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Lack of muscle fibre hypertrophy, myonuclear addition, and satellite cell pool expansion with resistance training in 83-94-year-old men and women.

If I recall correctly, I have heard some researchers suggest that sarcopenia can be completely avoided (or even successfully treated) with sufficient exercise and nutrition interventions. It's not clear whether this research group provided adequate nutritional intervention, but they reported that "12 weeks of heavy resistance training" was not sufficient to improve some muscle parameters in older men and women. To me, these results support the idea that age-related sarcopenia and frailty are caused by something other than inadequate exercise and nutrition.
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Decreased Sarcopenia in Aged Females with Young Ovary Transplants was Preserved in Mice that Received Germ Cell-Depleted Young Ovaries.

I recently reported on a study of ovary transplant in mice being associated with a significant lifespan extension (see PMID 30547325). The first and last author on that paper are the authors of this report, in which they state that ovarian transplantation in mice was also associated with "an improvement of body composition in both treatment groups" (those receiving ovaries with or without germ cells). I did not look into the full-text to determine exactly what they meant by this.
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Aging of the immune system causes reductions in muscle stem cell populations, promotes their shift to a fibrogenic phenotype, and modulates sarcopenia.

These results look remarkable; they suggest that old bone marrow cells have some sort of cell-intrinsic dysfunction (their transplantation into young mice reduced satellite cell number and promoted a fibrogenic phenotype). And some results suggested a cell-extrinsic dysfunction (conditioned media from young bone marrow cells promoted myoblast proliferation in vitro).
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Inhibition of the Activin Receptor Type-2B Pathway Restores Regenerative Capacity in Satellite Cell-Depleted Skeletal Muscle.

From scanning the introduction, this group appears to have explored the possibility of enhancing satellite cell regenerative ability for possible application in Duchenne muscular dystrophy. But assuming human aging is characterized by reduced satellite cell number, this technique might also be useful in human aging because that is partly what they tried to address here. One remarkable finding is that restoring the number of satellite cells appears to affect the tissue environment to enable better regeneration, suggesting a relation to parabiosis. In the introduction, they report: "We report here that treatment of satellite cell depleted muscle with an AcvR2B inhibitor prior to injury rescues regenerative potential concomitant with a near complete inhibition of ectopic fat formation and fibrosis. Using genetic lineage tracing, we found that the regenerated fibers originated from the residual pool of satellite cells in the satellite cell-depleted mice. These data reveal that a decline in satellite cells has a profound effect on the tissue environment compromising myogenic competence and that inhibition of the AcvR2B pathway restores the regenerative potential of a reduced satellite cell population."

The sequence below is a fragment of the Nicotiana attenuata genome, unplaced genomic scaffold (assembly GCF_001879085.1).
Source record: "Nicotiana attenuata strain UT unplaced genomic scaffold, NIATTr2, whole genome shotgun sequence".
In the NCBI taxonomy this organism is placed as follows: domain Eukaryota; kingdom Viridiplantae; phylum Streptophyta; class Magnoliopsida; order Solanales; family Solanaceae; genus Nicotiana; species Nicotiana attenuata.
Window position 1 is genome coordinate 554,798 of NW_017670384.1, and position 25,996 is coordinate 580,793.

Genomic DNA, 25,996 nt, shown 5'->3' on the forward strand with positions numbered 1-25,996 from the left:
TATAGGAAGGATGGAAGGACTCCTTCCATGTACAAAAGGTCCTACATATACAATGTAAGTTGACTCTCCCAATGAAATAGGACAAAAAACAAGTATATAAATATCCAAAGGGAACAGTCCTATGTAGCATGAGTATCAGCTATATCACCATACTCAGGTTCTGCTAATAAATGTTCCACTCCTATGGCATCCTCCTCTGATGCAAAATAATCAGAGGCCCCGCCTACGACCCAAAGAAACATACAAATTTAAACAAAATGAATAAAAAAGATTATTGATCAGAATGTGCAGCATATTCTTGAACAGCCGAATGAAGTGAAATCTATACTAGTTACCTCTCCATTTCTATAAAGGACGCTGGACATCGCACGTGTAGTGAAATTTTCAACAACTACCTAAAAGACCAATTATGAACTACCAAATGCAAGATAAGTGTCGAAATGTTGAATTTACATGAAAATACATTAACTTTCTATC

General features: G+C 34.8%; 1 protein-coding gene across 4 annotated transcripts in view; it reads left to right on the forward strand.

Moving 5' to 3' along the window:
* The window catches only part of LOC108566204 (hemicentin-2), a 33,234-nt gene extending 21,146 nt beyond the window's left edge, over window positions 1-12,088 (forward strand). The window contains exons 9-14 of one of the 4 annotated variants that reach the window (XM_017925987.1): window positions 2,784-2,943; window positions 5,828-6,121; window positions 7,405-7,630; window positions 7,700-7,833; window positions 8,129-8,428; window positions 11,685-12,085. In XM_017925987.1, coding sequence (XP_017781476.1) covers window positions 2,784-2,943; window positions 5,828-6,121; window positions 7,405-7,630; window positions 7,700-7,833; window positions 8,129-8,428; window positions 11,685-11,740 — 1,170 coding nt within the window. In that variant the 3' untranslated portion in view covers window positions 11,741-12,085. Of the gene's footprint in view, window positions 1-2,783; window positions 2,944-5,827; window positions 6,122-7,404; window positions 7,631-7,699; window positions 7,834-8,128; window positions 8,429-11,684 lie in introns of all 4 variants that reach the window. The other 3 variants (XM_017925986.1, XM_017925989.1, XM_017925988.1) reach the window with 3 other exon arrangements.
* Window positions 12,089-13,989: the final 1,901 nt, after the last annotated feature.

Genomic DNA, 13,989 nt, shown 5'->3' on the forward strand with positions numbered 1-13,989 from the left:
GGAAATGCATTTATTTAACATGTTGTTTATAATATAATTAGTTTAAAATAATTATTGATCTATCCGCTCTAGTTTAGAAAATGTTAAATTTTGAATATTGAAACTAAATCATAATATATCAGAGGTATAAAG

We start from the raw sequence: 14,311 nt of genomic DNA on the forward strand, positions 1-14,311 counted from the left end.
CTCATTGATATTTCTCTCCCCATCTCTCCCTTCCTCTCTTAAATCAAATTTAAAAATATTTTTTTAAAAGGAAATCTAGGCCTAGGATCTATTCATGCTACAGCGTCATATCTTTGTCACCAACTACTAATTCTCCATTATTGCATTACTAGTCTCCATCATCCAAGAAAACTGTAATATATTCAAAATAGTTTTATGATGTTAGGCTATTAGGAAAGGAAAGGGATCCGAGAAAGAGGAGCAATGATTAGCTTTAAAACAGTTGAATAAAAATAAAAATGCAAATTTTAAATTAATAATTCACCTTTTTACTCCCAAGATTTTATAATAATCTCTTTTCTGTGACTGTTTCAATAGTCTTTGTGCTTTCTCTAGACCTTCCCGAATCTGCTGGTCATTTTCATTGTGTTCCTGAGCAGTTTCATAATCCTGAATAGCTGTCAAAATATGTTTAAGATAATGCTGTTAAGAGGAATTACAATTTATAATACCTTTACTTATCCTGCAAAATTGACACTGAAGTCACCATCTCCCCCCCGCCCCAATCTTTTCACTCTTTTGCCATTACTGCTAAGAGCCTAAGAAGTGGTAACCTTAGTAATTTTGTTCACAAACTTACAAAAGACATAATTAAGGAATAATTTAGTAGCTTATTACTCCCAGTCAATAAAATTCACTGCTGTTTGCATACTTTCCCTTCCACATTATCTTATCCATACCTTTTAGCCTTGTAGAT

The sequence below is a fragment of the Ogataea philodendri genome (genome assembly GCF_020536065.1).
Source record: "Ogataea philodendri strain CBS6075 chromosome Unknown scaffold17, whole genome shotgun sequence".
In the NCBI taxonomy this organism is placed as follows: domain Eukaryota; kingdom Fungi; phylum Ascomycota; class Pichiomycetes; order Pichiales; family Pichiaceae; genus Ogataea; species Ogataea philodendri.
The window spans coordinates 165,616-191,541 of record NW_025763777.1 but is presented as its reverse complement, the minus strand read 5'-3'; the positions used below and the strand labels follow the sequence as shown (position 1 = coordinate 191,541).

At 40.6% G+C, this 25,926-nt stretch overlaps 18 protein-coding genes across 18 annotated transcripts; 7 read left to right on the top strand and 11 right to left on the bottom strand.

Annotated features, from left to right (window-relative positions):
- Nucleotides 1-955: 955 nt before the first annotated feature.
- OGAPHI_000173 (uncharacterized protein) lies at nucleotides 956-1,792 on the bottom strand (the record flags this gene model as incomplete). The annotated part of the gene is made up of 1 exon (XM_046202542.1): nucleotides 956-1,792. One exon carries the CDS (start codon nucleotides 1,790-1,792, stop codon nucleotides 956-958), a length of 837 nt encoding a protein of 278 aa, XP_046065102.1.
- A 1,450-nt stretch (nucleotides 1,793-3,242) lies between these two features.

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Is Iron Accumulation a Possible Risk Factor for Sarcopenia?

I don't recall seeing iron accumulation as a possible cause of sarcopenia. I retained this paper because the author asserts that iron accumulation has been found in skeletal muscle. Perhaps it is worth reading the study that reported this, which is probably mentioned in the full-text of this paper.
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Plasticity in central neural drive with short-term disuse and recovery – effects on muscle strength and influence of aging.

This group reports on some parameters of muscle function that deteriorate, and apparently do not easily recover, in older people, when they do recover in younger ones. They tested 4 days muscle disuse (immobilization) and subsequent active recovery, and observe that older people experience a greater decrease in voluntary muscle activation and muscle twitch force. These parameters are restored with active recovery in the young, but not in the older subjects.
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